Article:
Title

Examining the Transcriptional Upregulation of Rad51 and Dmc1 in Trichomonas vaginalis

Poster Number

22

Lead Author Major

Biological Sciences

Format

Poster Presentation

Faculty Mentor Name

Lisa Wrischnik

Faculty Mentor Department

Biological Sciences

Abstract/Artist Statement

Trichomonas vaginalis is a parasitic eukaryote responsible for 250 million annual Trichomoniasis infections worldwide. Despite the prevalence of T. vaginalis infections there is still much to learn about the organism. Although there is evidence of conserved meiotic genes and of genetic exchange, sexual reproduction in Trichomonas has never been observed in a laboratory setting. The focus of this research is to examine transcriptional upregulation of genes involved in meiosis, such as Rad51 and Dmc1, in hopes of understanding the conditions required for sexual reproduction. Rad51 is involved in the repair of double stranded DNA breaks through homologous DNA pairing and strand exchange, while Dmc1 is meiotic-specific and involved in interhomolog recombination. An analysis of the putative upstream regulatory regions of several meiotic genes did not uncover any obvious shared regulatory elements. This research attempts to identify unique or shared regulatory elements in the upstream regions of TvDmc1 and TvRad51 by first examining conditions that change expression of a reporter gene fused to the TvDmc1 and TvRad51 promoters. T. vaginalis cells transfected with a plasmid containing the postulated regulatory region upstream of either GFP or luciferase are drug treated or examined after strain mixing, and expression is quantitated via fluorescent plate reader, confocal microscopy, and western blot. It is hypothesized that drugs causing direct or indirect double stranded DNA breaks should increase expression of Rad51, while strain mixing may induce expression of both. Early data is consistent with drug-induced expression of Rad51, but no expression of Dmc1 has yet been observed. The discovery of conditions that induce T. vaginalis sex has large implications for understanding the rise of strains resistant to drug treatment and genetic exchange among potentially zoonotic species.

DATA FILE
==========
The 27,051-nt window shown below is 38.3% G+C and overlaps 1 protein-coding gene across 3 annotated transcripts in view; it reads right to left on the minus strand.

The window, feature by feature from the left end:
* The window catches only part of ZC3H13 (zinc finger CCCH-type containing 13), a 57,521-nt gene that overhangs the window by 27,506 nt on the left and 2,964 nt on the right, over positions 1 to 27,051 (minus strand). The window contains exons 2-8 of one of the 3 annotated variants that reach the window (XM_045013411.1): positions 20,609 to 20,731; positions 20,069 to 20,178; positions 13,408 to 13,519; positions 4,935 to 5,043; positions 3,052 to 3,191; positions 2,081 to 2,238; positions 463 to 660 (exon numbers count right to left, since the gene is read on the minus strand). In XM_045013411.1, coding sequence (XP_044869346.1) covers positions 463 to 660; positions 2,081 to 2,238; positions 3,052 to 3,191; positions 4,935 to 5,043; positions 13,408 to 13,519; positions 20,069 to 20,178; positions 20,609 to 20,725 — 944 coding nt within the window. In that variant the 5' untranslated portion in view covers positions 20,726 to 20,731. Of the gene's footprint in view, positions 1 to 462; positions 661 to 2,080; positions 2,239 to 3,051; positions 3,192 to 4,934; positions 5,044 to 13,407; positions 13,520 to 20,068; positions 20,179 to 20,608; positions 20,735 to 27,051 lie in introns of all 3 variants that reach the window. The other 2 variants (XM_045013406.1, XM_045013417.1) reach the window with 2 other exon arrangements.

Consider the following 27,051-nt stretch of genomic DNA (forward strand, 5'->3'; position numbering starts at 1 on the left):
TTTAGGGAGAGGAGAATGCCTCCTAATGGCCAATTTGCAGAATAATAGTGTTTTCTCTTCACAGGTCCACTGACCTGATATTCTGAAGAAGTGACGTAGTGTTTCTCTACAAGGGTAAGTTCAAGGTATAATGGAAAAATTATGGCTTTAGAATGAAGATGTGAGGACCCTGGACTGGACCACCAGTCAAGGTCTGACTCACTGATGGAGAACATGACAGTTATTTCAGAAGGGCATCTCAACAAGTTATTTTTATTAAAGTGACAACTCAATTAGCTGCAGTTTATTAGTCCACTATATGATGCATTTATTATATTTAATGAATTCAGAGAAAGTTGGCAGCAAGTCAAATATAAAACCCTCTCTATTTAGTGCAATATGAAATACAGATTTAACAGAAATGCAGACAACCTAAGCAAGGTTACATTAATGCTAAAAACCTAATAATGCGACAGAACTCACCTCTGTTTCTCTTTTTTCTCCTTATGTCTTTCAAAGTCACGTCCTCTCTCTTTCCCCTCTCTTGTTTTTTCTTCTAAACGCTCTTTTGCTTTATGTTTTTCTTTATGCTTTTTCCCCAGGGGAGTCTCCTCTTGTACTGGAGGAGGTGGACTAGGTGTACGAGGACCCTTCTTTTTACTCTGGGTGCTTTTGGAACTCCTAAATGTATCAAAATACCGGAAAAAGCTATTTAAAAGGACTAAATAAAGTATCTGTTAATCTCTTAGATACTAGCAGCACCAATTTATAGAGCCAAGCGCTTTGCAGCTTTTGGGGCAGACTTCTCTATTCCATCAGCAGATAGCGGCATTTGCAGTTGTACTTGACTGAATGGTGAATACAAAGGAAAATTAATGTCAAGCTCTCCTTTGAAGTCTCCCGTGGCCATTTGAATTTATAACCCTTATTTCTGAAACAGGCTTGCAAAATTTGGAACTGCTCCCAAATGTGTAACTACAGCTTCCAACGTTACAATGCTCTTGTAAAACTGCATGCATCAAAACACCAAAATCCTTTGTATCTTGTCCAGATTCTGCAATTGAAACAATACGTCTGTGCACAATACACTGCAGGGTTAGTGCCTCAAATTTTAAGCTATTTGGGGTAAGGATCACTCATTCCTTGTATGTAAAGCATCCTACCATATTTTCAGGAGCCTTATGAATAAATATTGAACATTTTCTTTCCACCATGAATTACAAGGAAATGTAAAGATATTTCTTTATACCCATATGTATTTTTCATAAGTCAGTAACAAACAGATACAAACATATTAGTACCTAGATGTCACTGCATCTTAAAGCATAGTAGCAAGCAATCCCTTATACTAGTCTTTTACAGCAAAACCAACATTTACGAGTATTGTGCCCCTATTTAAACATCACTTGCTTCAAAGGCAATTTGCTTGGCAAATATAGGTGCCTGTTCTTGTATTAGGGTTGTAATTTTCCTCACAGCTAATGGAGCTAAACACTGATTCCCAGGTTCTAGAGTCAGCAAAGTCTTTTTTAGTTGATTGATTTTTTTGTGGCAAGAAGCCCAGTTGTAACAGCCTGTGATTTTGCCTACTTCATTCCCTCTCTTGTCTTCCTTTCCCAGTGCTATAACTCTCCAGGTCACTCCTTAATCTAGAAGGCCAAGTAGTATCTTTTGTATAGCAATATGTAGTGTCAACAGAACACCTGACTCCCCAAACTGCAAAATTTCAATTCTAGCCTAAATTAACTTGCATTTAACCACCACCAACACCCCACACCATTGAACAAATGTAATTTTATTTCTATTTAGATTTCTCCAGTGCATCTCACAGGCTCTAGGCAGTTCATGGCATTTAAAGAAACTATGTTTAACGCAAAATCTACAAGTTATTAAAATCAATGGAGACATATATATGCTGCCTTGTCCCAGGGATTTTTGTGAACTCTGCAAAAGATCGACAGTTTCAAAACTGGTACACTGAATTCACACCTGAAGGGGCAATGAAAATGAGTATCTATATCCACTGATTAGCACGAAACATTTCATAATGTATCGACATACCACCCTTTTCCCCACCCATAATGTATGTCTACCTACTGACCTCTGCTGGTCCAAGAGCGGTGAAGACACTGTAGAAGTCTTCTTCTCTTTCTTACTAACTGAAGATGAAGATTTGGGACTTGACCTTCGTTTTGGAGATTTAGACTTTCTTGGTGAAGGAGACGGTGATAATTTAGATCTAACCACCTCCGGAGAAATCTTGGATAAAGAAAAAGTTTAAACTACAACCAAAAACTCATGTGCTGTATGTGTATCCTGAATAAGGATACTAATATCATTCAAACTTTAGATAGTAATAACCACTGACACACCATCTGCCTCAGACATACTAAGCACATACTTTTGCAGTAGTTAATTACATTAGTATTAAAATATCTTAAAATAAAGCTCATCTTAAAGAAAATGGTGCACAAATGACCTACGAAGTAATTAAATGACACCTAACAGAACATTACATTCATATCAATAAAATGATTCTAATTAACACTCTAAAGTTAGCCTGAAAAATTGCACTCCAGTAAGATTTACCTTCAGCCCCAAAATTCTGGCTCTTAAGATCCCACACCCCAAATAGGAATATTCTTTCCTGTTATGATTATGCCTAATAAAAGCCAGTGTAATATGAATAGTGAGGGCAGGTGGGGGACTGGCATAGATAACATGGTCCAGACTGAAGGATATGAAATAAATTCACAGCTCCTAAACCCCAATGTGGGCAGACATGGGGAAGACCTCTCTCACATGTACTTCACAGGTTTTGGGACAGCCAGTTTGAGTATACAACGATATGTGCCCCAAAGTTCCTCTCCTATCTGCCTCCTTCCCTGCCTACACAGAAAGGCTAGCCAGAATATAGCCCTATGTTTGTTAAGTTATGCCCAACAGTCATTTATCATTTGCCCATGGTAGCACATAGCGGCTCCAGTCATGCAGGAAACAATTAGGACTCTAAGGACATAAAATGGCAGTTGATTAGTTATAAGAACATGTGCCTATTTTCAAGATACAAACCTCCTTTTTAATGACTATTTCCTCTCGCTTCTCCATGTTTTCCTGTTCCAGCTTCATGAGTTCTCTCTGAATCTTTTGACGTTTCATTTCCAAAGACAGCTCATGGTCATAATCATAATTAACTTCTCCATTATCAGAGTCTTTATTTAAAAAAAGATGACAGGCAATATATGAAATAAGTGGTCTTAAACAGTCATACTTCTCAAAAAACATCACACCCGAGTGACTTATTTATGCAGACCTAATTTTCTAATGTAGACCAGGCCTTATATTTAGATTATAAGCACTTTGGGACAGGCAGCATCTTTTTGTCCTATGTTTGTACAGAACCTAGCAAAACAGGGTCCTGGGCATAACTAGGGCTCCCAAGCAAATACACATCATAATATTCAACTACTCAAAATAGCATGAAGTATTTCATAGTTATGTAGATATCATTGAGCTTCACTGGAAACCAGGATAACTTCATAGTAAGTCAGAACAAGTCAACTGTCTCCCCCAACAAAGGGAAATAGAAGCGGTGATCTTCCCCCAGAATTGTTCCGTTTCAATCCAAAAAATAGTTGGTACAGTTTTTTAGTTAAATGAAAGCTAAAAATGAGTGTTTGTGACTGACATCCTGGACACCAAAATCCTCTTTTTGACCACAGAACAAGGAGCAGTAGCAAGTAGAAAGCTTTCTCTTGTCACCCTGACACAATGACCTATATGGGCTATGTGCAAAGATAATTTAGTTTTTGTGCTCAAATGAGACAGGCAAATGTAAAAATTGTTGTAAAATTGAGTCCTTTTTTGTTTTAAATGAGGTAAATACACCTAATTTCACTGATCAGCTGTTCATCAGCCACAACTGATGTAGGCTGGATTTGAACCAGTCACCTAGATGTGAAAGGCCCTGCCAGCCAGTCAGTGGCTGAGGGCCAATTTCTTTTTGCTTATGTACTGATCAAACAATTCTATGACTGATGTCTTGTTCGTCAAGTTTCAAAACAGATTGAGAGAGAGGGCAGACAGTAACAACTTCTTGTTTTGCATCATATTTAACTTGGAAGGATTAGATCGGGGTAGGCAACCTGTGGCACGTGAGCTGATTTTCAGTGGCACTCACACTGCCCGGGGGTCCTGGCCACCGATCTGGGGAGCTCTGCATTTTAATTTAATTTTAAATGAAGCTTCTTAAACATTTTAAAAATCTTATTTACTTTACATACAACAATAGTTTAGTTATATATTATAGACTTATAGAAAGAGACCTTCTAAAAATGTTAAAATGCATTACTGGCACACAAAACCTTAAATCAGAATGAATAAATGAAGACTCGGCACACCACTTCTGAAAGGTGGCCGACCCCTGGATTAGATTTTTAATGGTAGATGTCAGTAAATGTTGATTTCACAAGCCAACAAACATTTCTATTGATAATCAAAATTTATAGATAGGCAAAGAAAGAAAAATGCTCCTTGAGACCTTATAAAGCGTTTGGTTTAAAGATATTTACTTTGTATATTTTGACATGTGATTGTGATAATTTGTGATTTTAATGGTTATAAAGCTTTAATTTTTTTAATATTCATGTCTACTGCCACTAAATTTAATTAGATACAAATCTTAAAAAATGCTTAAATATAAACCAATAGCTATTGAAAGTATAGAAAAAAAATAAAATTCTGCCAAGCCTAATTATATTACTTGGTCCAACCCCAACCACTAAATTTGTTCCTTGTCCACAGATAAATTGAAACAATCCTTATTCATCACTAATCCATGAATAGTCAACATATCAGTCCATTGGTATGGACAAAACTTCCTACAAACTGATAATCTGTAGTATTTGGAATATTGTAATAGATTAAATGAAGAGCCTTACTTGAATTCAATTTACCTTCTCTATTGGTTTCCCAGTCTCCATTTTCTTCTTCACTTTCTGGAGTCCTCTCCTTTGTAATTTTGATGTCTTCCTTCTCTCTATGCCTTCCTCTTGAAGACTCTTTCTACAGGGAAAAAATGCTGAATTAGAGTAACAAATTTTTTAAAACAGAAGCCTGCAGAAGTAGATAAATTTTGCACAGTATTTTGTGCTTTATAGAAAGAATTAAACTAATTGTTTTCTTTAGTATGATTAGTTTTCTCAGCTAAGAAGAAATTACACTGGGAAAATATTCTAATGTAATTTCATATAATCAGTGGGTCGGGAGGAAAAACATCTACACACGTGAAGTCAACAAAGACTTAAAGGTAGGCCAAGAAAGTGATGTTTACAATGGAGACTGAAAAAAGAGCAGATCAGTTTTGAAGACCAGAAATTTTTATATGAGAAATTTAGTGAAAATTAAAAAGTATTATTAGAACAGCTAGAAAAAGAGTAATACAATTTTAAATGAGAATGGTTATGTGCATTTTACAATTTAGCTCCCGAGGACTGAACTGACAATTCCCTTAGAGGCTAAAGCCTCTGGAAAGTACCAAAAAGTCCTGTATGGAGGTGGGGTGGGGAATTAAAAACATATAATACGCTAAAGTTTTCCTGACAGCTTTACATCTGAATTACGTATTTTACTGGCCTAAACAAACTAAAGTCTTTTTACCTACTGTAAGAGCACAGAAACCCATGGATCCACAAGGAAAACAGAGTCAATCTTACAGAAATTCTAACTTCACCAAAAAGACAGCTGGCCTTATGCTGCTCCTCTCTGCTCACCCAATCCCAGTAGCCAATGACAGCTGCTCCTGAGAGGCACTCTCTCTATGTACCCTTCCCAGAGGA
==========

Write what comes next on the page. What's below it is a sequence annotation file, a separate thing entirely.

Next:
Location

DeRosa University Center, Ballroom

Start Date

30-4-2016 10:00 AM

End Date

30-4-2016 12:00 PM

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Apr 30th, 10:00 AM Apr 30th, 12:00 PM

Examining the Transcriptional Upregulation of Rad51 and Dmc1 in Trichomonas vaginalis

DeRosa University Center, Ballroom

Trichomonas vaginalis is a parasitic eukaryote responsible for 250 million annual Trichomoniasis infections worldwide. Despite the prevalence of T. vaginalis infections there is still much to learn about the organism. Although there is evidence of conserved meiotic genes and of genetic exchange, sexual reproduction in Trichomonas has never been observed in a laboratory setting. The focus of this research is to examine transcriptional upregulation of genes involved in meiosis, such as Rad51 and Dmc1, in hopes of understanding the conditions required for sexual reproduction. Rad51 is involved in the repair of double stranded DNA breaks through homologous DNA pairing and strand exchange, while Dmc1 is meiotic-specific and involved in interhomolog recombination. An analysis of the putative upstream regulatory regions of several meiotic genes did not uncover any obvious shared regulatory elements. This research attempts to identify unique or shared regulatory elements in the upstream regions of TvDmc1 and TvRad51 by first examining conditions that change expression of a reporter gene fused to the TvDmc1 and TvRad51 promoters. T. vaginalis cells transfected with a plasmid containing the postulated regulatory region upstream of either GFP or luciferase are drug treated or examined after strain mixing, and expression is quantitated via fluorescent plate reader, confocal microscopy, and western blot. It is hypothesized that drugs causing direct or indirect double stranded DNA breaks should increase expression of Rad51, while strain mixing may induce expression of both. Early data is consistent with drug-induced expression of Rad51, but no expression of Dmc1 has yet been observed. The discovery of conditions that induce T. vaginalis sex has large implications for understanding the rise of strains resistant to drug treatment and genetic exchange among potentially zoonotic species.